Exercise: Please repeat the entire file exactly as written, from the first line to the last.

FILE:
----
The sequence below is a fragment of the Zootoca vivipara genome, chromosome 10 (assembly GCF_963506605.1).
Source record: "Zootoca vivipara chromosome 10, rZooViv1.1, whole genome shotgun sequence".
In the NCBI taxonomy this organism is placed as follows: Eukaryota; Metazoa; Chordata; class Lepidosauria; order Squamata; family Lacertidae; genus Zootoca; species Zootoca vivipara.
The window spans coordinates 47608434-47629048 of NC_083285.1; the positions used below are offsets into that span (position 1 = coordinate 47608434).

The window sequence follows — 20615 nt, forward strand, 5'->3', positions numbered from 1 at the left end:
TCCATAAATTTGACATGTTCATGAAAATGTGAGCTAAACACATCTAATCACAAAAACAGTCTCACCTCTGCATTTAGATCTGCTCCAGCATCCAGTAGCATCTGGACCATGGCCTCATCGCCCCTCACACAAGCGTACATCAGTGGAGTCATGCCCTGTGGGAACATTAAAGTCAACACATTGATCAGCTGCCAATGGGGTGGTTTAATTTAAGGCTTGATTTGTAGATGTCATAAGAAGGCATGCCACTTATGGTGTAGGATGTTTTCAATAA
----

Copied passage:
The sequence below is a fragment of the Zootoca vivipara genome, chromosome 10 (assembly GCF_963506605.1).
Source record: "Zootoca vivipara chromosome 10, rZooViv1.1, whole genome shotgun sequence".
In the NCBI taxonomy this organism is placed as follows: Eukaryota; Metazoa; Chordata; class Lepidosauria; order Squamata; family Lacertidae; genus Zootoca; species Zootoca vivipara.
The window spans coordinates 47608434-47629048 of NC_083285.1; the positions used below are offsets into that span (position 1 = coordinate 47608434).

The window sequence follows — 20615 nt, forward strand, 5'->3', positions numbered from 1 at the left end:
TCCATAAATTTGACATGTTCATGAAAATGTGAGCTAAACACATCTAATCACAAAAACAGTCTCACCTCTGCATTTAGATCTGCTCCAGCATCCAGTAGCATCTGGACCATGGCCTCATCGCCCCTCACACAAGCGTACATCAGTGGAGTCATGCCCTGTGGGAACATTAAAGTCAACACATTGATCAGCTGCCAATGGGGTGGTTTAATTTAAGGCTTGATTTGTAGATGTCATAAGAAGGCATGCCACTTATGGTGTAGGATGTTTTCAATAA